Sen. Holly Thompson Rehder’s Legislative Column for July 7, 2022

Protecting Survivors

Seeing a bill signed by the governor and become a law is a rewarding and satisfying experience for any legislator. It’s incredibly difficult to move a legislative proposal all the way through the process and onto the governor’s desk. It was especially rewarding to see Senate Bill 775 signed into law on June 30. The path this bill took to final approval began in 2021, with the formation of the Missouri Rights of Victims of Sexual Assault Task Force.

I was one of 13 members of this group who spent nearly a year studying challenges and obstacles faced by survivors of sexual assault. We talked to members of law enforcement, prosecutors, health care professionals and victims’ advocates. With their recommendations, we put together a bill and worked during the 2022 legislative session to pass it. The centerpiece of SB 775 is an updated Sexual Assault Survivors Bill of Rights, a clear enumeration of the services and accommodations a victim can rightly expect when they report a crime, seek care and participate in the investigation and prosecution of the offense.

Some of the rights listed in SB 775 reflect common decency and consideration for the dignity of the survivor: the right to a shower and a change of clothing, the right to be interviewed by a law enforcement officer of the gender the victim is most comfortable speaking to, the right to have an appropriate language interpreter to aid communication, if necessary. Other provisions of the Sexual Assault Survivor’s Bill of Rights are intended to ensure justice is done. Survivors should expect to receive an appropriate forensic examination, and to be kept informed of the status of the evidence collected as the case proceeds. Survivors should expect to be free from intimidation, harassment or abuse, and to receive reasonable protection from the offender. The Sexual Assault Survivors Bill of Rights will not wipe away physical pain and emotional distress from a sexual assault but, hopefully, this legislation will ease some of the hurdles and reduce the trauma as survivors seek justice and attempt to get perpetrators off the street.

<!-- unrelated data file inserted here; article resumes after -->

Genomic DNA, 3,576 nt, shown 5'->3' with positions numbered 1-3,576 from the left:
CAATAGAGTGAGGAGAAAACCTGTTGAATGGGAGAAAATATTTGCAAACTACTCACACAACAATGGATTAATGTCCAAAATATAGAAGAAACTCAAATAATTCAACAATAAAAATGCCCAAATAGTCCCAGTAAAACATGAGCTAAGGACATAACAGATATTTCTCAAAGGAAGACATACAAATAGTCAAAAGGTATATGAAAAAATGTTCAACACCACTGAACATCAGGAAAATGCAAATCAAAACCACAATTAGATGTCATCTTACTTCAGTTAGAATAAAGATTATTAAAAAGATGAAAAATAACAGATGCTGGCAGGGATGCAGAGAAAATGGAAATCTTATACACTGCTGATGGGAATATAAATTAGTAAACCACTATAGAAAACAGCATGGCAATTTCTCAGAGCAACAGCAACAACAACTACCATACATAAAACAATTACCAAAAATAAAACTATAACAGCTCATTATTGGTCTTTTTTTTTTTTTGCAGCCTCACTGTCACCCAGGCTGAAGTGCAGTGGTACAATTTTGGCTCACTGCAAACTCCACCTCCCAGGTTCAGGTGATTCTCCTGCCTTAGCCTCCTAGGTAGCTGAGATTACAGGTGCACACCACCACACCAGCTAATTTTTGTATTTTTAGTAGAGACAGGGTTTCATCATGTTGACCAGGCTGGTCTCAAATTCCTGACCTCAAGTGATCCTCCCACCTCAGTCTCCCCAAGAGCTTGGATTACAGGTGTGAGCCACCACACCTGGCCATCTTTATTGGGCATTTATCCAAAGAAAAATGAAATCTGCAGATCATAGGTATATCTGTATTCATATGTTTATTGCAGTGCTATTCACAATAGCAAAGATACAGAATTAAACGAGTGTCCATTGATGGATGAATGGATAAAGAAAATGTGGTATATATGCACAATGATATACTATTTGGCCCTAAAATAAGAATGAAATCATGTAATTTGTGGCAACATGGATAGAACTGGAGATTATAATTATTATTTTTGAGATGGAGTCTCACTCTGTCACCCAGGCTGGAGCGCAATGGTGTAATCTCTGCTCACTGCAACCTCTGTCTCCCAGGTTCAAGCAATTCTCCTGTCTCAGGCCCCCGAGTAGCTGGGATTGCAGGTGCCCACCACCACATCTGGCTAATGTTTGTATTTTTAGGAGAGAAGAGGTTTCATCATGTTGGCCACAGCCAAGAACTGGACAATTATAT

The final version of SB 775 includes much more than the Survivors Bill of Rights. It provides privacy protections for both witnesses and victims and updates Missouri’s “Rape Shield” law, ensuring survivors will not have their past sexual history brought up in court in an effort to blame the victim. There are also provisions relating to child trafficking, orders of protection and other matters relating to sexual offenses. Senate Bill 775 is the product of a lot of hard work, by a lot of people. I cannot take credit alone for its passage. All the members of the task force were instrumental in developing the ideas contained in the law, and I leaned heavily on Senate colleagues, on both sides of the political aisle, to get the bill passed.

I know sexual assaults will continue to impact the lives of far too many Missourians (not just women), but I believe the provisions contained in this law will lessen the trauma and indignity that so often follows the actual attack. The process of seeking justice should not feel like another assault. It’s my hope that SB 775 will bring just a bit more humanity and decency to that process and increase the likelihood that perpetrators are brought to justice. There’s definitely more work that needs to be done to support survivors, but passage of this law is a great start. It was incredibly rewarding to have a role.

Contact Me

I always appreciate hearing your comments, opinions and concerns. Please feel free to contact me in Jefferson City at (573) 751-2459. You may write me at Holly Thompson Rehder, Missouri Senate, State Capitol, Rm 433, Jefferson City, MO 65101, send an email to or visit